Major League Baseball and the BBWAA announced the finalists for the NL and AL MVP, Cy Young, Rookie of the Year, and Manager of the Year awards — the eight annual awards voted on by the writers — on Monday night. Here are the three finalists for each award, none of which are extremely surprising:
Betts appears to be in good position to win this award, having led the majors in bWAR, batting average, slugging percentage, and UZR/150 while ranking second to Trout in OBP and OPS, fourth in doubles, fifth in defensive runs saved (third in AL), tied for ninth in steals (tied for fifth in the AL), tied for 21st (tied for ninth in the AL) in homers, The narrative that he was the best player on the best team in baseball (an accurate one) while Trout’s team missed the playoffs for a fourth straight year certainly can’t hurt his case.
Thanks to a ridiculous final month of the season that saw him hit .370/.508/.804 with 10 homers and 34 RBI — and the fact that voters have consistently treated Rockies hitters with skepticism because they play in Coors Field — Yelich is likely to win this one. He ended up winning the NL batting title (.326) while also leading the league in slugging (.598) and OPS (1.000) and finishing with a .402 OBP, 36 homers, 110 RBI, and 22 stolen bases.
This may be the most dramatic reveal of next week. Snell won the AL ERA title (1.89) and led the league with 21 wins and a .178 opponent batting average. Kluber led the league in innings pitched (215) while putting up a very respectable 2.89 ERA and 0.99 WHIP. Verlander led the AL in strikeouts (290) and WHIP (0.90) while pitching for the best team among the three.
This one really shouldn’t be that much of a contest, with deGrom leading the NL with an ERA (1.70) that was 0.67 points better than Nola’s next-best 2.37 mark and tying for the NL lead with a 0.91 WHIP. It’ll be interesting to see how much, if at all, the writers victimize deGrom (who still finished over .500, by the way, going 10-9) for only collecting nine wins on a disastrous Mets team. Scherzer does have a pretty solid case, too, having posted a 2.53 ERA while leading the NL in innings (220.2), strikeouts (300), and opponent batting average (.188), and tying deGrom with a 0.91 WHIP.
AL Rookie of the Year: Miguel Andujar (Yankees), Shohei Ohtani (Angels), Gleyber Torres (Yankees)
Obviously, Ohtani had a historic year, becoming baseball’s first legitimate two-way player since Babe Ruth while posting a 3.31 ERA and 1.16 WHIP in 10 starts and posting a .285/.361/.564 slash line with 22 homers, 61 RBIs, and 10 steals in 361 plate appearances. We’ll see how much missing nearly all of June at the plate and virtually all of the season’s final four months, save for two starts, on the mound hurts him. Andujar was the best rookie from a strictly offensive standpoint, though, collecting 47 doubles, 27 homers, 92 RBI, and a .297/.328/.527 slash line. It’ll just be a matter of how heavily voters punish him for his defensive struggles (-2.2 defensive WAR, as measured by Baseball Reference). And 122 fewer plate appearances, Torres came close to matching Andujar’s production at the plate, hitting .271/.340/.480 with 16 doubles, 24 homers and 77 RBI.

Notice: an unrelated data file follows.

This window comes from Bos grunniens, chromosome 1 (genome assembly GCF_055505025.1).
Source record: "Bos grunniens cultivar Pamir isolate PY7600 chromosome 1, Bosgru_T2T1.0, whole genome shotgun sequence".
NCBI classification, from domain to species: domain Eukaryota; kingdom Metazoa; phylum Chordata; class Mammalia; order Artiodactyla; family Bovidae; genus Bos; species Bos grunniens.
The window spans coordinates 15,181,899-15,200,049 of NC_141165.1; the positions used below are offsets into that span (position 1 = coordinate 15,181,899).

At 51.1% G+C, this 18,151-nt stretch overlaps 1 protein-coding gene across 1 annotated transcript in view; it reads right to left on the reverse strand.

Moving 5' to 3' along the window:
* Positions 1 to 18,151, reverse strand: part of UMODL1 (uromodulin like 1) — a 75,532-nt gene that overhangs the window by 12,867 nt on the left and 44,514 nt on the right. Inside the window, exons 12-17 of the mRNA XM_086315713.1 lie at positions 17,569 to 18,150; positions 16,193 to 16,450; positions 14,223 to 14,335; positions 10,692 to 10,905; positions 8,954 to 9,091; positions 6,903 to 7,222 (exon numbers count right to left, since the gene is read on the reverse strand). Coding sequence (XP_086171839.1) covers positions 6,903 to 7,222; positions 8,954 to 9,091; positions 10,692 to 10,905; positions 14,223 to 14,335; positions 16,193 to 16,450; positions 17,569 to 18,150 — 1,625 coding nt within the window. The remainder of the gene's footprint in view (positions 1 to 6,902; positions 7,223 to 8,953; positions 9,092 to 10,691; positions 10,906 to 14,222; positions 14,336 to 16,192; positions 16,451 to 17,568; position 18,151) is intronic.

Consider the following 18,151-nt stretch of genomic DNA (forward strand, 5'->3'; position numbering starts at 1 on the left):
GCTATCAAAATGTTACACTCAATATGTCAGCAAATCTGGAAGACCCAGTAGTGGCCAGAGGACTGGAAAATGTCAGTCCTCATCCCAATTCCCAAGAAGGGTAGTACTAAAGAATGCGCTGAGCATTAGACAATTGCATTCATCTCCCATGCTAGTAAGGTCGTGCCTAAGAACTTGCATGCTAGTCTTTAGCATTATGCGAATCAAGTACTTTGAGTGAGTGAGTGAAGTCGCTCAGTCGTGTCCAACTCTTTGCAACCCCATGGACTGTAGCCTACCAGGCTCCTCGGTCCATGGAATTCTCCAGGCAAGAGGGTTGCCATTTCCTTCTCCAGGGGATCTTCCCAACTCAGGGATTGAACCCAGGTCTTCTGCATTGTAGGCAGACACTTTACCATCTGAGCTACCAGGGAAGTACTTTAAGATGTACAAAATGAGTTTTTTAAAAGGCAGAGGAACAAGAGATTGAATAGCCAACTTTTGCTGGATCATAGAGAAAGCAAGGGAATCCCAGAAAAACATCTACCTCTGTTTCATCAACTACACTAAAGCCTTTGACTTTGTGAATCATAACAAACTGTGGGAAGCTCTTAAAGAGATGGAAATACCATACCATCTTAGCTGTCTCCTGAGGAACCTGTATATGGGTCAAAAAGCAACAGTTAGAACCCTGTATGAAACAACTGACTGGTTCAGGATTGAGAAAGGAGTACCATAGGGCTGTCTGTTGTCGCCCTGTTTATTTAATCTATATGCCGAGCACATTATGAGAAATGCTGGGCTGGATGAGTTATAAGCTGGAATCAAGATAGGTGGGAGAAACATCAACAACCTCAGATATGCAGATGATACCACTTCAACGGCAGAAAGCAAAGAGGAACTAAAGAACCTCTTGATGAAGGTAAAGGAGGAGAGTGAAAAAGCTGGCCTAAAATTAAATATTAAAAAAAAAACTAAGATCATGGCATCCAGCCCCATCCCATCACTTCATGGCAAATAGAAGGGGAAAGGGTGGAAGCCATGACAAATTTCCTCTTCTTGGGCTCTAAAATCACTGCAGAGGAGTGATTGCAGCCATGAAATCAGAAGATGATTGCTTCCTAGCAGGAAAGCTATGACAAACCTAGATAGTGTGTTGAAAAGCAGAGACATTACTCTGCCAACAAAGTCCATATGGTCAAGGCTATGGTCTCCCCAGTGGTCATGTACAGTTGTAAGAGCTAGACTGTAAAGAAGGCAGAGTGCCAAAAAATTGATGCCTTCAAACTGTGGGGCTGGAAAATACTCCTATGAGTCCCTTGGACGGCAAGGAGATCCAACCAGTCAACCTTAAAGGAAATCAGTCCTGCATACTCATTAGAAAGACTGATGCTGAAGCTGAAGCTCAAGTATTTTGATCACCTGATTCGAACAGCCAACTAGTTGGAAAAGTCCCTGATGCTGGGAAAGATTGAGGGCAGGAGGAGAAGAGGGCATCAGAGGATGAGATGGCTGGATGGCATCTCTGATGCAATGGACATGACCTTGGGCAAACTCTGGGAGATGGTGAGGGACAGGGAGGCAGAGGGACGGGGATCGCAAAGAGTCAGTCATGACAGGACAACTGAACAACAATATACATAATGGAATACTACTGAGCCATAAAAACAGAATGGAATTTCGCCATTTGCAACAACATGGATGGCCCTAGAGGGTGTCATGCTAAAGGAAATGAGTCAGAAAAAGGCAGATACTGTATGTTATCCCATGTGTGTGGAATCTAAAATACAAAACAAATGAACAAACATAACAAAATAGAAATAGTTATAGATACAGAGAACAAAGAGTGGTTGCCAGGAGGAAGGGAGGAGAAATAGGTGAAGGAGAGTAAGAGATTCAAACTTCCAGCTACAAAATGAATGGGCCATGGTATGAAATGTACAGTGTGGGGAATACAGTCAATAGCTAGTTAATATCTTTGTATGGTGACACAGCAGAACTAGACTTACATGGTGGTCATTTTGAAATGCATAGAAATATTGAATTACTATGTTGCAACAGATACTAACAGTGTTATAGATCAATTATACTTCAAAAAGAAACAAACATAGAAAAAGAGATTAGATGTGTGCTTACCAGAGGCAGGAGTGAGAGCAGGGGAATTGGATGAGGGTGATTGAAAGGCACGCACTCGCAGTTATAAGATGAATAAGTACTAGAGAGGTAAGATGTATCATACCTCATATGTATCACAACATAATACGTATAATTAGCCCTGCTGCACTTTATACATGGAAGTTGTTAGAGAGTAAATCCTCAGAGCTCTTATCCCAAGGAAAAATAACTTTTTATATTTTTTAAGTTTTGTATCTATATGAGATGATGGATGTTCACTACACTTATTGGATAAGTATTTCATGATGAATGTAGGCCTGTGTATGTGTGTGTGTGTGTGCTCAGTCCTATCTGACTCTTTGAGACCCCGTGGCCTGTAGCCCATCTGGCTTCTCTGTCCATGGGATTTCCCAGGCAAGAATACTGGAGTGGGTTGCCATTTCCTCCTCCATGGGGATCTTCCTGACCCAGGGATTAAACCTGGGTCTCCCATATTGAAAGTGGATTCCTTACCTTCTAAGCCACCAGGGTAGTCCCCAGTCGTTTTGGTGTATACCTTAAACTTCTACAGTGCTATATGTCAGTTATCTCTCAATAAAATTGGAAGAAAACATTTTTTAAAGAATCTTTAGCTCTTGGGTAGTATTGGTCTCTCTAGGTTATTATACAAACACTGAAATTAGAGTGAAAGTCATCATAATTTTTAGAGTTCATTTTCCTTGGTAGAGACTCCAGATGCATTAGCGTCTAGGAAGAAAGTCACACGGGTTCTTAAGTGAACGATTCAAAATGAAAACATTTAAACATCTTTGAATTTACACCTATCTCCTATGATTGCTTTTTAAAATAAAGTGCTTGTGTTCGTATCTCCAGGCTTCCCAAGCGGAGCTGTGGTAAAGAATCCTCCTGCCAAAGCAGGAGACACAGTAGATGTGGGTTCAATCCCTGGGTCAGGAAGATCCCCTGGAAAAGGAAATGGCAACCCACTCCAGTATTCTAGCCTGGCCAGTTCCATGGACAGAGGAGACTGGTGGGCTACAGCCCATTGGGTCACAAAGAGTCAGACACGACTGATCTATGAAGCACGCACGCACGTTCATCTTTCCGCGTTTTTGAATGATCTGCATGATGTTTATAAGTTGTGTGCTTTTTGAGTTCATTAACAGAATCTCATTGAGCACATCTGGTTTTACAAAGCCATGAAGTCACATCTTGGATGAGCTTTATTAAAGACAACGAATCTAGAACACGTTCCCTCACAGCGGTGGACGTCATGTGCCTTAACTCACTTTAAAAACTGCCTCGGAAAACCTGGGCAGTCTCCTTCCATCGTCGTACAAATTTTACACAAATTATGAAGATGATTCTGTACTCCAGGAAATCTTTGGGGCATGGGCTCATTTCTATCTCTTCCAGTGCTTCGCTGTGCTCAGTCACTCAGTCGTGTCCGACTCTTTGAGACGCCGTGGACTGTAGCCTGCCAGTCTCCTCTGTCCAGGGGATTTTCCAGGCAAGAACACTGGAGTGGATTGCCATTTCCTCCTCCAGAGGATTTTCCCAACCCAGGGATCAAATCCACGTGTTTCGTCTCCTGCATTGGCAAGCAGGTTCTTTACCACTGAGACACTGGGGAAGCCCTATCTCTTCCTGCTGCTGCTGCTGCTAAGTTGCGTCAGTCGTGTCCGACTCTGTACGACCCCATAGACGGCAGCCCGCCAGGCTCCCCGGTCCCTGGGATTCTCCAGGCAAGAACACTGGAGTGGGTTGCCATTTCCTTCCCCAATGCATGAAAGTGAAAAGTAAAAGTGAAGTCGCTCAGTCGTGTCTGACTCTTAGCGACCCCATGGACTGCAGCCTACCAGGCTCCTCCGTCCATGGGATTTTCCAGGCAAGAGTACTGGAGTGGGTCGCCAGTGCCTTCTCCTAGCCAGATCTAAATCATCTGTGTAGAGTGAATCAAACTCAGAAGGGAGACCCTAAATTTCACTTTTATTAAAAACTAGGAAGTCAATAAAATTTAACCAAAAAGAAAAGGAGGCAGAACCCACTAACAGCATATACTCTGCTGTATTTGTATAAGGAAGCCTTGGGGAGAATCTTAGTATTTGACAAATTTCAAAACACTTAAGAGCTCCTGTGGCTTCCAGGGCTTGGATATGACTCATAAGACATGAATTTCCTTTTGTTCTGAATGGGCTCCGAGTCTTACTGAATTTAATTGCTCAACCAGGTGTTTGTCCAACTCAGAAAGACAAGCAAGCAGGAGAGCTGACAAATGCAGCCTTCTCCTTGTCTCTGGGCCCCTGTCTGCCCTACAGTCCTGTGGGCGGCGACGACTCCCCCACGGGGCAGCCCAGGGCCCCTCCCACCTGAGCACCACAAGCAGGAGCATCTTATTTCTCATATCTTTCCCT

Acuña vs. Soto will be a great battle. The 20-year-old Acuña edged out Soto in homers (26), batting average (.293), slugging percentage (.552), steals (16), and bWAR (4.1). Soto, who played the entire season at 19 years old after shooting from Low-A to the majors within a six-week span, holds the edge in plate appearances (494), RBI (70), OBP (.406), and OPS (.923). Buehler, who posted a spectacular 2.62 ERA over 137.1 innings, seemingly just beat out fellow rookie starters Jack Flaherty and Dereck Rodriguez for the honor of holding the third spot among the trio of finalists.
AL Manager of the Year: Kevin Cash (Rays), Alex Cora (Red Sox), Bob Melvin (Athletics)
These awards always tend to be awarded in response to preseason narratives, which probably means that Melvin is the favorite after leading the underdog A’s to a 97-65 record and an AL Wild Card berth. But with Cora — a first-year manager who only had one year of big-league coaching experience — taking over the Red Sox and leading them to a majors-best 108-54 record, all while first-year Yankees manager and AL East rival Aaron Boone seemingly cost his team wins, he has a solid chance at winning the award as well. So does Cash, who led the Rays to a 90-win season after an offseason fire sale and was the boldest tactician in the majors, abandoning the traditional starting rotation — beginning the season with dedicated “bullpen day” slots in the rotation, then going all-in in May, using relievers as one or two-inning “openers” to prevent inexperienced starters from having to face the top of the order, thus sparking a revolution around baseball.
NL Manager of the Year: Bud Black (Rockies), Craig Counsell (Brewers), Brian Snitker (Braves)
There’s no obvious candidate here, either, though Snitker is likely the favorite after helping the Braves reverse their record from 72-90 in 2017 to 90-72 (and an NL East title) in 2018. Counsell, who led the Brewers to their first playoff appearance since 2011, and Black, whose Rockies participated in a division series for the first time since 2009, are also good candidates from an “outperforming expectations” standpoint.
The winners of the awards will be announced next week, with MLB Network airing a special each night from Monday-Thursday to reveal the AL and NL recipients of one award. The Rookie of the Year awards will be given out on Monday, the Managers of the Year on Tuesday, the Cy Youngs on Wednesday, and the MVPs on Thursday.